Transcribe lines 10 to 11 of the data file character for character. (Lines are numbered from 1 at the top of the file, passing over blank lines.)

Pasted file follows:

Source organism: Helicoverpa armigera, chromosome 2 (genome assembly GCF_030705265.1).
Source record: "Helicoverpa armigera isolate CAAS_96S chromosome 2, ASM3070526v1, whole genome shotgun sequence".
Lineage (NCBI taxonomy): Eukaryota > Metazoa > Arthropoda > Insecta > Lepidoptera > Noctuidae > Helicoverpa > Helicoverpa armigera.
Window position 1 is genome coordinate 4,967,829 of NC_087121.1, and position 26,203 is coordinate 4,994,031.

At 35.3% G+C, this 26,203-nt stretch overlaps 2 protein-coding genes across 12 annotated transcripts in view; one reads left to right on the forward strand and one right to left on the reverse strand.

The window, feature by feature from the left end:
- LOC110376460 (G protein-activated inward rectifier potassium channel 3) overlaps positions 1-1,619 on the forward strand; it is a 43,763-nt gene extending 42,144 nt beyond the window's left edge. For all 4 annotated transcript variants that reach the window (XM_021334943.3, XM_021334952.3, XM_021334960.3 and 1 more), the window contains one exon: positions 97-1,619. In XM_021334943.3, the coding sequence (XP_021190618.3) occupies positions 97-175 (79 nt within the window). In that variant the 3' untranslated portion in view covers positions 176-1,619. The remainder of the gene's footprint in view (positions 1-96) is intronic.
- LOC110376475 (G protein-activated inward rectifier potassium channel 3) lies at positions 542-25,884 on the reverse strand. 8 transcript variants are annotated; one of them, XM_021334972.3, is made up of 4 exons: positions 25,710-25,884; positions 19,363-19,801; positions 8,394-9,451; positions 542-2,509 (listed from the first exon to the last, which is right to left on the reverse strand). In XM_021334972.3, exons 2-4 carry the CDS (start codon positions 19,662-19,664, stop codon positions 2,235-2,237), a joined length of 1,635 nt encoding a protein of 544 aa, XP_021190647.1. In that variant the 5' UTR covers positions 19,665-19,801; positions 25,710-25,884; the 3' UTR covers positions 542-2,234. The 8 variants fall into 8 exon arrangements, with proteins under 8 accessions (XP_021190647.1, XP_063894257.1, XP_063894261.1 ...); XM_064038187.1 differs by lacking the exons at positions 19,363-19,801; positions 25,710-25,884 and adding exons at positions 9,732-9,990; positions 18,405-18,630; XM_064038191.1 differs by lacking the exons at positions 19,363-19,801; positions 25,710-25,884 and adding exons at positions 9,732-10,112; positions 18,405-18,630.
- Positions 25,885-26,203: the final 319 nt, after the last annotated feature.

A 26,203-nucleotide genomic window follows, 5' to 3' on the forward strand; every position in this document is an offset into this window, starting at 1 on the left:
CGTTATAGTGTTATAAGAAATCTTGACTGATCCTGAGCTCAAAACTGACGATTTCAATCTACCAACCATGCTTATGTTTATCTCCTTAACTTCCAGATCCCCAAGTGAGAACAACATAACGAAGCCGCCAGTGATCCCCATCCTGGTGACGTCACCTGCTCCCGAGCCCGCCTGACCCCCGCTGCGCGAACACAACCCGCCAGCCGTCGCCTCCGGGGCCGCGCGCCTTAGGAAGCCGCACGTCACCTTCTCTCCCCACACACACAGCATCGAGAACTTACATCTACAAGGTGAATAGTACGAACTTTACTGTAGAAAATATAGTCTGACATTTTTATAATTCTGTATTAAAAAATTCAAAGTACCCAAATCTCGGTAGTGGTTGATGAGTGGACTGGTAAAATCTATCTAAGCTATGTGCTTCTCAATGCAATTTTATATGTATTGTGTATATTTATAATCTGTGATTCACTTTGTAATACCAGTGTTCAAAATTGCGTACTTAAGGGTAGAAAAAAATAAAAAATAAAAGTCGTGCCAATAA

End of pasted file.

A 26,203-nucleotide genomic window follows, 5' to 3' on the forward strand; every position in this document is an offset into this window, starting at 1 on the left:
CGTTATAGTGTTATAAGAAATCTTGACTGATCCTGAGCTCAAAACTGACGATTTCAATCTACCAACCATGCTTATGTTTATCTCCTTAACTTCCAGATCCCCAAGTGAGAACAACATAACGAAGCCGCCAGTGATCCCCATCCTGGTGACGTCACCTGCTCCCGAGCCCGCCTGACCCCCGCTGCGCGAACACAACCCGCCAGCCGTCGCCTCCGGGGCCGCGCGCCTTAGGAAGCCGCACGTCACCTTCTCTCCCCACACACACAGCATCGAGAACTTACATCTACAAGGTGAATAGTACGAACTTTACTGTAGAAAATATAGTCTGACATTTTTATAATTCTGTATTAAAAAATTCAAAGTACCCAAATCTCGGTAGTGGTTGATGAGTGGACTGGTAAAATCTATCTAAGCTATGTGCTTCTCAATGCAATTTTATATGTATTGTGTATATTTATAATCTGTGATTCACTTTGTAATACCAGTGTTCAAAATTGCGTACTTAAGGGTAGAAAAAAATAAAAAATAAAAGTCGTGCCAATAA